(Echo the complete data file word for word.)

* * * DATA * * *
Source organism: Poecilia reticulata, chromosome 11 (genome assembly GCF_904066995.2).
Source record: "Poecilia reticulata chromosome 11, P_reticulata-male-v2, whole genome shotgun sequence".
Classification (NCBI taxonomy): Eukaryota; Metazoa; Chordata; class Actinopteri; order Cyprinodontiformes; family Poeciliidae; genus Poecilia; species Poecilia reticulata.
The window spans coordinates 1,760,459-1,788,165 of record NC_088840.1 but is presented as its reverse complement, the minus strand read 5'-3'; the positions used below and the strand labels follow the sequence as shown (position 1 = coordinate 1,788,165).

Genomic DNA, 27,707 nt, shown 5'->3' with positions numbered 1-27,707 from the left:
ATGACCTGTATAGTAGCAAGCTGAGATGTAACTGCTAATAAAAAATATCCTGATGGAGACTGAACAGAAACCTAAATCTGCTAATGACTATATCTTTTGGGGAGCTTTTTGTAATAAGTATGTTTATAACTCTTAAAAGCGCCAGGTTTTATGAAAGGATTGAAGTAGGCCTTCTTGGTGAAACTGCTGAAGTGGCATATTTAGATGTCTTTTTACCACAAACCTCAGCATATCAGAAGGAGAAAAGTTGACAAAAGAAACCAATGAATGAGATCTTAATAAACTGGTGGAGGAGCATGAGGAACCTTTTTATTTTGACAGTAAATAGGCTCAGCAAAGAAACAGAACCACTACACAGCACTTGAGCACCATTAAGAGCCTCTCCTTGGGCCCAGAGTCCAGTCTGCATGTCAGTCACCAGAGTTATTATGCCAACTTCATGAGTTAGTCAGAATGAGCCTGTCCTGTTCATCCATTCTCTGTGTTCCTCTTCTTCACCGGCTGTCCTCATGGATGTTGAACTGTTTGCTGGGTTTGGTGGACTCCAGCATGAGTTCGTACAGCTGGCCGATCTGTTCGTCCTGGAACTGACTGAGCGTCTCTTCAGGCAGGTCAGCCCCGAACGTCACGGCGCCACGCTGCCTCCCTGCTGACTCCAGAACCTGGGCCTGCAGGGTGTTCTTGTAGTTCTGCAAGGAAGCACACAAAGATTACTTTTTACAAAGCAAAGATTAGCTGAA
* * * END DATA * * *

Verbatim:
Source organism: Poecilia reticulata, chromosome 11 (genome assembly GCF_904066995.2).
Source record: "Poecilia reticulata chromosome 11, P_reticulata-male-v2, whole genome shotgun sequence".
Classification (NCBI taxonomy): Eukaryota; Metazoa; Chordata; class Actinopteri; order Cyprinodontiformes; family Poeciliidae; genus Poecilia; species Poecilia reticulata.
The window spans coordinates 1,760,459-1,788,165 of record NC_088840.1 but is presented as its reverse complement, the minus strand read 5'-3'; the positions used below and the strand labels follow the sequence as shown (position 1 = coordinate 1,788,165).

Genomic DNA, 27,707 nt, shown 5'->3' with positions numbered 1-27,707 from the left:
ATGACCTGTATAGTAGCAAGCTGAGATGTAACTGCTAATAAAAAATATCCTGATGGAGACTGAACAGAAACCTAAATCTGCTAATGACTATATCTTTTGGGGAGCTTTTTGTAATAAGTATGTTTATAACTCTTAAAAGCGCCAGGTTTTATGAAAGGATTGAAGTAGGCCTTCTTGGTGAAACTGCTGAAGTGGCATATTTAGATGTCTTTTTACCACAAACCTCAGCATATCAGAAGGAGAAAAGTTGACAAAAGAAACCAATGAATGAGATCTTAATAAACTGGTGGAGGAGCATGAGGAACCTTTTTATTTTGACAGTAAATAGGCTCAGCAAAGAAACAGAACCACTACACAGCACTTGAGCACCATTAAGAGCCTCTCCTTGGGCCCAGAGTCCAGTCTGCATGTCAGTCACCAGAGTTATTATGCCAACTTCATGAGTTAGTCAGAATGAGCCTGTCCTGTTCATCCATTCTCTGTGTTCCTCTTCTTCACCGGCTGTCCTCATGGATGTTGAACTGTTTGCTGGGTTTGGTGGACTCCAGCATGAGTTCGTACAGCTGGCCGATCTGTTCGTCCTGGAACTGACTGAGCGTCTCTTCAGGCAGGTCAGCCCCGAACGTCACGGCGCCACGCTGCCTCCCTGCTGACTCCAGAACCTGGGCCTGCAGGGTGTTCTTGTAGTTCTGCAAGGAAGCACACAAAGATTACTTTTTACAAAGCAAAGATTAGCTGAA